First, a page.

Yesterday, Google revealed official details for Google Stadia, the search giant’s first major dip into the gaming industry. Google’s servers stream games to your TV or monitor, thus eliminating the need for you to own a console or high-end gaming PC.
One of the first questions gamers had when Google announced the service in March is what the Google Stadia internet speed requirements would be. Luckily, we finally got some answers on this yesterday.
However, your Google Stadia internet connection isn’t the only thing you’ll need to think about when it comes to this game-streaming service.
Google Stadia internet speed requirements
The bare minimum requirement for your Google Stadia internet connection is 10Mbps. The vast majority of people in the United States likely have an internet connection this fast, but if for some reason you do not, you will not be able to play Stadia games.
On the other end of the spectrum, to take full advantage of everything Stadia will have to offer in November when it launches, you’ll need an internet speed of 35Mbps.
Here’s what you get for each speed:
- Anything above 10Mbps: You can play any Stadia title at a resolution of 720p with stereo sound.
- Anything above 20Mbps: You can play any Stadia title at a resolution of 1080p with 5.1 surround sound.
- Anything above 35Mbps: You can play any Stadia title at a resolution of 4K (60fps) with HDR support and full surround sound.
Eventually, there will also be 8K support, but Google hasn’t said anything about when that will come nor what kind of speeds you’ll need for it.
Your internet speed isn’t everything
Although the speed list above might seem pretty straightforward, there are two other aspects to your Google Stadia internet connection you need to keep in mind.
The first is consistency. Although you could do a speed test right now and get something above 35Mbps, do you consistently get that speed if you do several speed tests in a row? Depending on your internet connection (as well as how you have your home network set up), you might get dips in speed here and there. If your internet dips repeatedly over time, you might have a problem getting the results listed above.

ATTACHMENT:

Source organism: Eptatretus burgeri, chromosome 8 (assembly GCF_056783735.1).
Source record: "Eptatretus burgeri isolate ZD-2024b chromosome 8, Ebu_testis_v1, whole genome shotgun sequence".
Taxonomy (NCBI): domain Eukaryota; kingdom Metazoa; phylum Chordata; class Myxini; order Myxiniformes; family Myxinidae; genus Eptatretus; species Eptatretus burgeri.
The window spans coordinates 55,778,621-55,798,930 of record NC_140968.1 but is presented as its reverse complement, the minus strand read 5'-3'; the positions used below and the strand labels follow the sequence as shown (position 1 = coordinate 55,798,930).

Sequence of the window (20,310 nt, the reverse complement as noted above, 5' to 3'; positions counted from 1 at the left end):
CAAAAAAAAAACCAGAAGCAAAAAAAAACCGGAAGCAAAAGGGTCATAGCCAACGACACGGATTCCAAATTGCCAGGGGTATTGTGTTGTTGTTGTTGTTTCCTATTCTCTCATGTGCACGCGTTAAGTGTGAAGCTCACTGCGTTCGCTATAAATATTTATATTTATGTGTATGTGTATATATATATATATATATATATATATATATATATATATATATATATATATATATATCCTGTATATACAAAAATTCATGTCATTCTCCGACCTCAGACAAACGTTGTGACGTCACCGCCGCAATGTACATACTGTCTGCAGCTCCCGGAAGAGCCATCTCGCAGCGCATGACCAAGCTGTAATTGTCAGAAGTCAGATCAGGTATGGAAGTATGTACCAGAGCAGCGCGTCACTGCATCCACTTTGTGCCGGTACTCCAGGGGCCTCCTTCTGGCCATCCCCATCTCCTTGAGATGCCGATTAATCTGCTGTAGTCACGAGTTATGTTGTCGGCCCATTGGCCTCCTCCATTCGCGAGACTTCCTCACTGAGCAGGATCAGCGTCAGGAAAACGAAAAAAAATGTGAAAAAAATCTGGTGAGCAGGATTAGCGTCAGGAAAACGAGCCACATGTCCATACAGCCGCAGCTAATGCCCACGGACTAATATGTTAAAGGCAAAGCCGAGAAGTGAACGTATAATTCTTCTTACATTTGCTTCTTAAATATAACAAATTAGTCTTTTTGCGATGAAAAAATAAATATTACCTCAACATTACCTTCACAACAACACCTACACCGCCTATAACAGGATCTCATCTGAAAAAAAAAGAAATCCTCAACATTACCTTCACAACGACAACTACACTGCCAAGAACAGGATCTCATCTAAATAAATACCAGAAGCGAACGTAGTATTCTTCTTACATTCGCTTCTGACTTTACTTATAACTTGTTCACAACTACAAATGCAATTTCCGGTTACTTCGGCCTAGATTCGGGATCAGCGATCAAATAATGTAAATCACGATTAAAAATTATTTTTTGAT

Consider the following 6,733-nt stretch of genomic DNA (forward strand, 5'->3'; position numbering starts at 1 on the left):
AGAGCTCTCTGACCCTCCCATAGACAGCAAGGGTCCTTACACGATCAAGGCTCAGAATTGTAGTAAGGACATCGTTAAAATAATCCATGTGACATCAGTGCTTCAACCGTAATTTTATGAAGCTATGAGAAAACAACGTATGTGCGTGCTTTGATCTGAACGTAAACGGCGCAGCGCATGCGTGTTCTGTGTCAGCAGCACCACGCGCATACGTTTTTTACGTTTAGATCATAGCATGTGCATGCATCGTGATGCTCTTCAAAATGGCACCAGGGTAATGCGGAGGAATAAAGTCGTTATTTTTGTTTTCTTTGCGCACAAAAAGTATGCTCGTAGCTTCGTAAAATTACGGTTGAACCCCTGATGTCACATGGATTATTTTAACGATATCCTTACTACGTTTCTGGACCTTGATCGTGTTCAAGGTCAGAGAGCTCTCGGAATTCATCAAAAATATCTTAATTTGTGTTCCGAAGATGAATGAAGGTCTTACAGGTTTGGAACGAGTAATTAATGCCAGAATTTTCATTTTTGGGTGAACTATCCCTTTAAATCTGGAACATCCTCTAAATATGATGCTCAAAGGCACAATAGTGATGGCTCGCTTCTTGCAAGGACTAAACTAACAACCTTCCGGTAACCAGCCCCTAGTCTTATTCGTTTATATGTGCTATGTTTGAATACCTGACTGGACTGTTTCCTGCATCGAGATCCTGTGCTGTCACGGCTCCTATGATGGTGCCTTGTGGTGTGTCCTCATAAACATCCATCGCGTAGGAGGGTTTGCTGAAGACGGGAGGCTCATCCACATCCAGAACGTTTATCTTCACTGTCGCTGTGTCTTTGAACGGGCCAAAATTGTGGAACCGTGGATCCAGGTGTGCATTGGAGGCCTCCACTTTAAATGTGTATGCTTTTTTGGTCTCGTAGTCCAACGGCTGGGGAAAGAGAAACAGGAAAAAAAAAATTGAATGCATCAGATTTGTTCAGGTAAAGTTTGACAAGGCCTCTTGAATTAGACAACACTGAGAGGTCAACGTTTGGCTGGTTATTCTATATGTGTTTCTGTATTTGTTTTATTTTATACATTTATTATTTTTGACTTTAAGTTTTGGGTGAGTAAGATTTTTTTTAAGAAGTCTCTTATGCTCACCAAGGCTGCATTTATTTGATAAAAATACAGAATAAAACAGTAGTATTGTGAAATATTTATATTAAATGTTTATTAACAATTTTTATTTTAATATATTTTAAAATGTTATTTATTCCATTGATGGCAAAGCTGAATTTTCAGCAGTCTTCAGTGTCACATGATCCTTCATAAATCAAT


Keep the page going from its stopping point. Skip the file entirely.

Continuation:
Until Google Stadia actually launches, we won’t know for sure how the service will handle fluctuations in data speeds. According to Google, if your speed drops below a certain point your game’s resolution will automatically compensate on the fly. How smooth this will be is anyone’s guess at this point.
You’ll need to keep two things in mind with Google Stadia: the consistency of your internet speeds and your data caps.
The second thing to keep in mind — and this is a big one — is data caps. Many ISPs in the U.S. place data caps on in-home internet use, and gaming at a 4K resolution for a few hours a week could very well push you over that limit.
To give you an idea of how fast your data usage could pile up, consult our roundup of Netflix streaming data statistics. In our testing, we found that streaming a 4K video uses about 6.5 to 11.5GB of data per hour. If we assume that streaming gameplay is more data-hungry than video, 20 hours of Google Stadia gaming a month could easily push you close to your data cap, especially when you consider all the Netflix watching you’ll be doing on top of Stadia gaming.
With this in mind, Stadia players might be forced to game at lower resolutions even if their internet speeds are high simply to stay under those data caps.
What do you think? Do you have data caps to worry about? Is your internet speed good enough to take full advantage of Stadia? Let us know in the comments.
NEXT: Google Stadia games: Here’s the full list
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